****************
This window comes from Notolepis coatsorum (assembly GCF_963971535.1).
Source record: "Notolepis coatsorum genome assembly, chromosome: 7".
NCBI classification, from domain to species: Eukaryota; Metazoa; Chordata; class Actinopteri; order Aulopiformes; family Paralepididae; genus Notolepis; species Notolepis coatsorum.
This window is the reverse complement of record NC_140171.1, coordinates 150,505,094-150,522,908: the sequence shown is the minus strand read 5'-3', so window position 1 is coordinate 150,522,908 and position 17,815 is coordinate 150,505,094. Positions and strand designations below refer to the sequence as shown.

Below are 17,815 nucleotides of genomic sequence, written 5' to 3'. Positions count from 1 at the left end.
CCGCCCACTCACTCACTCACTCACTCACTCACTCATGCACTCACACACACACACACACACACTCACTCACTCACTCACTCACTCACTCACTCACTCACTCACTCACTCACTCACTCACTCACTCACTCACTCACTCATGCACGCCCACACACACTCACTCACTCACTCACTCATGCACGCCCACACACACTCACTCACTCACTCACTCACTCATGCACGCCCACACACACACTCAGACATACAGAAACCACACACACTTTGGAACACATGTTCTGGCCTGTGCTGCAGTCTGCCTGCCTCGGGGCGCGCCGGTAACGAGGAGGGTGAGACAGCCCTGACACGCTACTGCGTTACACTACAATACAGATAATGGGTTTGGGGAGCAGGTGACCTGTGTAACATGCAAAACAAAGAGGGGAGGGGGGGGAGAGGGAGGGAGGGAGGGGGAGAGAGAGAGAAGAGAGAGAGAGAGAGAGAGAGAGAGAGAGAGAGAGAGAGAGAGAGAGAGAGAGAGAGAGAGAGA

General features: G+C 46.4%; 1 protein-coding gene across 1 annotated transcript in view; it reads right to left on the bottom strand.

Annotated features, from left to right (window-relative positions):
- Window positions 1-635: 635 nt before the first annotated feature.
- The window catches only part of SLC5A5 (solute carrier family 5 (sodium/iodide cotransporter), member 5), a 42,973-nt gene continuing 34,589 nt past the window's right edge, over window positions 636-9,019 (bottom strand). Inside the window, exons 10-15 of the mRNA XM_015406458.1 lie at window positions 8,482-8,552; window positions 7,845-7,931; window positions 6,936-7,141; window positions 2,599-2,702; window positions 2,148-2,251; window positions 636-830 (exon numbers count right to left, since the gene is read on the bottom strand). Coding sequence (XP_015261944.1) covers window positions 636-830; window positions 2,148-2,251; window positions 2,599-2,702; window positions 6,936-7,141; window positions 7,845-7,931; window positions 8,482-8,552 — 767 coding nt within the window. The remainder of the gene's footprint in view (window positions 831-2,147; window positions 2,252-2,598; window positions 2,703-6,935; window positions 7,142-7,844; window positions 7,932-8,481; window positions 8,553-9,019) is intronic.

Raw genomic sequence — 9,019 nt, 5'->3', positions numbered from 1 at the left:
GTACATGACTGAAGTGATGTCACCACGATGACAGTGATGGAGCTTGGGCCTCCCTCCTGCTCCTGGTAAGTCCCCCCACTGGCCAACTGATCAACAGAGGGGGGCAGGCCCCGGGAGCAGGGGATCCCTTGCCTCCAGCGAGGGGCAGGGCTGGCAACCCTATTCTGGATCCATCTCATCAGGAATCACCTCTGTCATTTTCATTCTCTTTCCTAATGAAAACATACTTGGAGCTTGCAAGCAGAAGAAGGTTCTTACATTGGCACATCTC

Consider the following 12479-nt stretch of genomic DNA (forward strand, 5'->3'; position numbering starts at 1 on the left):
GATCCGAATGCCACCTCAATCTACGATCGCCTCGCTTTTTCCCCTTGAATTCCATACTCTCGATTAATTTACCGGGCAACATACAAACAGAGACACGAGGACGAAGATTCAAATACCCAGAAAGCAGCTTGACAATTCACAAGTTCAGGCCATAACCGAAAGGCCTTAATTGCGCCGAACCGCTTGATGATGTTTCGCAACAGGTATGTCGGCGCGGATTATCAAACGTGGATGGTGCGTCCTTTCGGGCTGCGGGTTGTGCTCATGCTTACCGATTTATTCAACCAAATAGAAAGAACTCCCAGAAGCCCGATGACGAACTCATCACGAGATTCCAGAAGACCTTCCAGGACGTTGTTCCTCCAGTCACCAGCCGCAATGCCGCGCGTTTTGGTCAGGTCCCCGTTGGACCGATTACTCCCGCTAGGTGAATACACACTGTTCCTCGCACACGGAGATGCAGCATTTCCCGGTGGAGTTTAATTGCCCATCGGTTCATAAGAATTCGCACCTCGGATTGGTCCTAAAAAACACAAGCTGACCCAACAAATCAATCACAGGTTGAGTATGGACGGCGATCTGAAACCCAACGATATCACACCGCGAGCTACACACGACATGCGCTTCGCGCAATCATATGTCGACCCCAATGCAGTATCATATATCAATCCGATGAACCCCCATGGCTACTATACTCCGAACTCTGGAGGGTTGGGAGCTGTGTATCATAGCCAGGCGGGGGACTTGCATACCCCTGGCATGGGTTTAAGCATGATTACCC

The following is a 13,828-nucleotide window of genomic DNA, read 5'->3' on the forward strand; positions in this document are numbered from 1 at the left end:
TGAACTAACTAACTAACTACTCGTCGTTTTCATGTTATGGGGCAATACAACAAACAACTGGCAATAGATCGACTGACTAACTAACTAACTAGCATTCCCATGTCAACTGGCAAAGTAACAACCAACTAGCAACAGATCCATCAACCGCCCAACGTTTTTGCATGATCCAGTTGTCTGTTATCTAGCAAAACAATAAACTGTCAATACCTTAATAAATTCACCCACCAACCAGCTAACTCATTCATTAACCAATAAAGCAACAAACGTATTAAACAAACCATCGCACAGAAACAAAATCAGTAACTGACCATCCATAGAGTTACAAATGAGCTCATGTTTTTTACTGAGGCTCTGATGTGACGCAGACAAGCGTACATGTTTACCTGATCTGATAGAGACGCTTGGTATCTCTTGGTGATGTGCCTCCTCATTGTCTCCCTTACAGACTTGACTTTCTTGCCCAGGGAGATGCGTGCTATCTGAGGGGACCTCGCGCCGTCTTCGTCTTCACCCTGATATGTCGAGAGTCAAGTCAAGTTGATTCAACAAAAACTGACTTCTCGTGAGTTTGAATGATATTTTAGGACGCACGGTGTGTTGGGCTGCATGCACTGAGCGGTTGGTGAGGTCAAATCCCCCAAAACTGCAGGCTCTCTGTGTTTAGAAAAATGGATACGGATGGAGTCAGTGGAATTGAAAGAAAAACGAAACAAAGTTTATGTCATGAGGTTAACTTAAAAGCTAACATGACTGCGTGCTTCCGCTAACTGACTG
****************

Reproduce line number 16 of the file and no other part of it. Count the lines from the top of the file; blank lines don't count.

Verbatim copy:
TGAACTAACTAACTAACTACTCGTCGTTTTCATGTTATGGGGCAATACAACAAACAACTGGCAATAGATCGACTGACTAACTAACTAACTAGCATTCCCATGTCAACTGGCAAAGTAACAACCAACTAGCAACAGATCCATCAACCGCCCAACGTTTTTGCATGATCCAGTTGTCTGTTATCTAGCAAAACAATAAACTGTCAATACCTTAATAAATTCACCCACCAACCAGCTAACTCATTCATTAACCAATAAAGCAACAAACGTATTAAACAAACCATCGCACAGAAACAAAATCAGTAACTGACCATCCATAGAGTTACAAATGAGCTCATGTTTTTTACTGAGGCTCTGATGTGACGCAGACAAGCGTACATGTTTACCTGATCTGATAGAGACGCTTGGTATCTCTTGGTGATGTGCCTCCTCATTGTCTCCCTTACAGACTTGACTTTCTTGCCCAGGGAGATGCGTGCTATCTGAGGGGACCTCGCGCCGTCTTCGTCTTCACCCTGATATGTCGAGAGTCAAGTCAAGTTGATTCAACAAAAACTGACTTCTCGTGAGTTTGAATGATATTTTAGGACGCACGGTGTGTTGGGCTGCATGCACTGAGCGGTTGGTGAGGTCAAATCCCCCAAAACTGCAGGCTCTCTGTGTTTAGAAAAATGGATACGGATGGAGTCAGTGGAATTGAAAGAAAAACGAAACAAAGTTTATGTCATGAGGTTAACTTAAAAGCTAACATGACTGCGTGCTTCCGCTAACTGACTG